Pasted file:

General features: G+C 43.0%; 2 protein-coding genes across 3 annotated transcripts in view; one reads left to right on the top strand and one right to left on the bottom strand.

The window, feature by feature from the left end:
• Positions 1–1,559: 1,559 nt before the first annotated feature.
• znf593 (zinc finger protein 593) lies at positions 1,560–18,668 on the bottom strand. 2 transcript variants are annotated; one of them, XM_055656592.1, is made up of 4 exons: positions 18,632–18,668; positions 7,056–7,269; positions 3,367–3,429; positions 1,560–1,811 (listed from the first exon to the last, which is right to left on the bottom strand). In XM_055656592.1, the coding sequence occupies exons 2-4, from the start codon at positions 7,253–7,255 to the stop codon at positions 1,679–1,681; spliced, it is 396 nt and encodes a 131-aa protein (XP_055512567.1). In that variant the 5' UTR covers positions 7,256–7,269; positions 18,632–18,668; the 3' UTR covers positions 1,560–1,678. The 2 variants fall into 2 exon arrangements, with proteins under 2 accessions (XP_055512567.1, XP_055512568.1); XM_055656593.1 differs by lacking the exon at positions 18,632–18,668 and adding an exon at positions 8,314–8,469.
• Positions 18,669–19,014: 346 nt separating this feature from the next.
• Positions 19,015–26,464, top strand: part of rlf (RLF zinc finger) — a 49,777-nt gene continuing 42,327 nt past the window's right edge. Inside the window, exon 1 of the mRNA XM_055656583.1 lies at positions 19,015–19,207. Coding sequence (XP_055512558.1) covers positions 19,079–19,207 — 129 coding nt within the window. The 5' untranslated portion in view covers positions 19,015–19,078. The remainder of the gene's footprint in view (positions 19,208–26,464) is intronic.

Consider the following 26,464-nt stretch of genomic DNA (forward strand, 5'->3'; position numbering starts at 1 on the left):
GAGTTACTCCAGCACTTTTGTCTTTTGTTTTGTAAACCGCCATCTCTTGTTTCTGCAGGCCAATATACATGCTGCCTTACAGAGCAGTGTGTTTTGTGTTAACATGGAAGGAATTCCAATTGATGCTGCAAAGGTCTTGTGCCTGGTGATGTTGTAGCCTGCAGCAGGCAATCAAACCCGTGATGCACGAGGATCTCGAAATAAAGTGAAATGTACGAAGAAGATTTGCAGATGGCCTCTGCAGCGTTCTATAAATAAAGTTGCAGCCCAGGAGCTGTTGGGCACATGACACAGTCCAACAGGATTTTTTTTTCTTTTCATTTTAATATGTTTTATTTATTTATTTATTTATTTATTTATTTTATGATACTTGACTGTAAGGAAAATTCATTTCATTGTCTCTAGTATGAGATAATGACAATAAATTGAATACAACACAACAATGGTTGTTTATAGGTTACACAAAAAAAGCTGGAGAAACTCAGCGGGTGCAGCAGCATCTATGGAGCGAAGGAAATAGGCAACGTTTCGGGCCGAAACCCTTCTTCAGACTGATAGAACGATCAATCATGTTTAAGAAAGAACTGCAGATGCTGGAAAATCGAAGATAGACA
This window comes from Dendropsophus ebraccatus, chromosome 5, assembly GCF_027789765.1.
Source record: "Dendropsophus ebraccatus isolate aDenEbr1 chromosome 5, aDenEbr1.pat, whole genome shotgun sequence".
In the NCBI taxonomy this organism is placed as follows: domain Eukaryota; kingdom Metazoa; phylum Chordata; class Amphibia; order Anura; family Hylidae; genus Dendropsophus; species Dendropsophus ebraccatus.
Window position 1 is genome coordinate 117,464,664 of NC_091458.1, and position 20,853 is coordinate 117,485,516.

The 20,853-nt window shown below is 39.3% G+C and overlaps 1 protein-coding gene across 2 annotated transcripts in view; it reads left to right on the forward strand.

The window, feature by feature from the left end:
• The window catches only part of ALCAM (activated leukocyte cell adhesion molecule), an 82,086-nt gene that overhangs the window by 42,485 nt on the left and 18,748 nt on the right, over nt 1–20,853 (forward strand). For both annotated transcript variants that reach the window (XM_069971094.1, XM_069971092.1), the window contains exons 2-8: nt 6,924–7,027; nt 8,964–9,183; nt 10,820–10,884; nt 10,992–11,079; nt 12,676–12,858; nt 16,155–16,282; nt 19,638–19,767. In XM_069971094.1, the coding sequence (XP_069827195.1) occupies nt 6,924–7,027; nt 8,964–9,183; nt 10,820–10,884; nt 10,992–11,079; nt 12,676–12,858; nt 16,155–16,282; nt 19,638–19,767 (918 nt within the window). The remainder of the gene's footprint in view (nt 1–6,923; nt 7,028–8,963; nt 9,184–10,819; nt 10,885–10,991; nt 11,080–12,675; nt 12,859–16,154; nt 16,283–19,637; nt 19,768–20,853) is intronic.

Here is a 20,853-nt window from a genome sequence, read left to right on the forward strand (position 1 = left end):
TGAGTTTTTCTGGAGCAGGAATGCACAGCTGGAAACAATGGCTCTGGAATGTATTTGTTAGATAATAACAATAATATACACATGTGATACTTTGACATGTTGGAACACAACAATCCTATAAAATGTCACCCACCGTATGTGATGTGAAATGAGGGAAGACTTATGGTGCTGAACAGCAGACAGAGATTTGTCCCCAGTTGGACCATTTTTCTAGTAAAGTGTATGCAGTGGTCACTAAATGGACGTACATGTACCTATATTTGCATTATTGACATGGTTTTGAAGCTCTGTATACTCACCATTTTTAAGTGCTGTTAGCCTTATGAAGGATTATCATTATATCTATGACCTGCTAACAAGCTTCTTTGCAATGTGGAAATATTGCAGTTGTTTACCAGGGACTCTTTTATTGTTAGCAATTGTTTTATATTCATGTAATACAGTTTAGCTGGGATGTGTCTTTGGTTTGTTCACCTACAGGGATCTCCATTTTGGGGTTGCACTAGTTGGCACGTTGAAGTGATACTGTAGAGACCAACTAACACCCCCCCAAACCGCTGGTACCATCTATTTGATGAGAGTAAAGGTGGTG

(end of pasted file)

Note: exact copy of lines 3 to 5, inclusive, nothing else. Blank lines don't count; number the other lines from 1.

• Positions 1–1,559: 1,559 nt before the first annotated feature.
• znf593 (zinc finger protein 593) lies at positions 1,560–18,668 on the bottom strand. 2 transcript variants are annotated; one of them, XM_055656592.1, is made up of 4 exons: positions 18,632–18,668; positions 7,056–7,269; positions 3,367–3,429; positions 1,560–1,811 (listed from the first exon to the last, which is right to left on the bottom strand). In XM_055656592.1, the coding sequence occupies exons 2-4, from the start codon at positions 7,253–7,255 to the stop codon at positions 1,679–1,681; spliced, it is 396 nt and encodes a 131-aa protein (XP_055512567.1). In that variant the 5' UTR covers positions 7,256–7,269; positions 18,632–18,668; the 3' UTR covers positions 1,560–1,678. The 2 variants fall into 2 exon arrangements, with proteins under 2 accessions (XP_055512567.1, XP_055512568.1); XM_055656593.1 differs by lacking the exon at positions 18,632–18,668 and adding an exon at positions 8,314–8,469.
• Positions 18,669–19,014: 346 nt separating this feature from the next.